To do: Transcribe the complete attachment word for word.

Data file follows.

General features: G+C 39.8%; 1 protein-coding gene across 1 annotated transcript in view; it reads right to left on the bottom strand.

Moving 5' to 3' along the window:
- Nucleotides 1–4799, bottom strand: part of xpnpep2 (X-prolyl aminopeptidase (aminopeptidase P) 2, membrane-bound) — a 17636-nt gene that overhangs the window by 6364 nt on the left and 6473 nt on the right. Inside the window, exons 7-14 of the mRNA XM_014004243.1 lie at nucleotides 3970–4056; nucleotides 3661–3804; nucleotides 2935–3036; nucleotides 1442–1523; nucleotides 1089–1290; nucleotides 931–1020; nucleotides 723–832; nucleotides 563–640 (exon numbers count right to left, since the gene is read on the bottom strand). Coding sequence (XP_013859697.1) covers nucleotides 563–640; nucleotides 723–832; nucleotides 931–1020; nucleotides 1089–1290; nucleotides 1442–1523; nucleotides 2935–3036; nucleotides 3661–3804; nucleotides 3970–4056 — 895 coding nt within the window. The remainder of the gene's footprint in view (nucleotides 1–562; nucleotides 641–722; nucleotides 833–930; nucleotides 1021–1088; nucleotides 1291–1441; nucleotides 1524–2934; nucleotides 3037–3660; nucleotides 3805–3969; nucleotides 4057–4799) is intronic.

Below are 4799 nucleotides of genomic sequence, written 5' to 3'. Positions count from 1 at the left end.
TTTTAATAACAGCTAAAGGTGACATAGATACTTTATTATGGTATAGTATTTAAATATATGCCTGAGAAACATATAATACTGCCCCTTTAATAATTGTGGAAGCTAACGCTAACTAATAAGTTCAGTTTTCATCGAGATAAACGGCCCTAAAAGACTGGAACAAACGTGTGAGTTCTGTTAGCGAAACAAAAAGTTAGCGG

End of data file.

General features: G+C 39.8%; 1 protein-coding gene across 1 annotated transcript in view; it reads right to left on the bottom strand.

Moving 5' to 3' along the window:
- Nucleotides 1–4799, bottom strand: part of xpnpep2 (X-prolyl aminopeptidase (aminopeptidase P) 2, membrane-bound) — a 17636-nt gene that overhangs the window by 6364 nt on the left and 6473 nt on the right. Inside the window, exons 7-14 of the mRNA XM_014004243.1 lie at nucleotides 3970–4056; nucleotides 3661–3804; nucleotides 2935–3036; nucleotides 1442–1523; nucleotides 1089–1290; nucleotides 931–1020; nucleotides 723–832; nucleotides 563–640 (exon numbers count right to left, since the gene is read on the bottom strand). Coding sequence (XP_013859697.1) covers nucleotides 563–640; nucleotides 723–832; nucleotides 931–1020; nucleotides 1089–1290; nucleotides 1442–1523; nucleotides 2935–3036; nucleotides 3661–3804; nucleotides 3970–4056 — 895 coding nt within the window. The remainder of the gene's footprint in view (nucleotides 1–562; nucleotides 641–722; nucleotides 833–930; nucleotides 1021–1088; nucleotides 1291–1441; nucleotides 1524–2934; nucleotides 3037–3660; nucleotides 3805–3969; nucleotides 4057–4799) is intronic.

Below are 4799 nucleotides of genomic sequence, written 5' to 3'. Positions count from 1 at the left end.
TTTTAATAACAGCTAAAGGTGACATAGATACTTTATTATGGTATAGTATTTAAATATATGCCTGAGAAACATATAATACTGCCCCTTTAATAATTGTGGAAGCTAACGCTAACTAATAAGTTCAGTTTTCATCGAGATAAACGGCCCTAAAAGACTGGAACAAACGTGTGAGTTCTGTTAGCGAAACAAAAAGTTAGCGG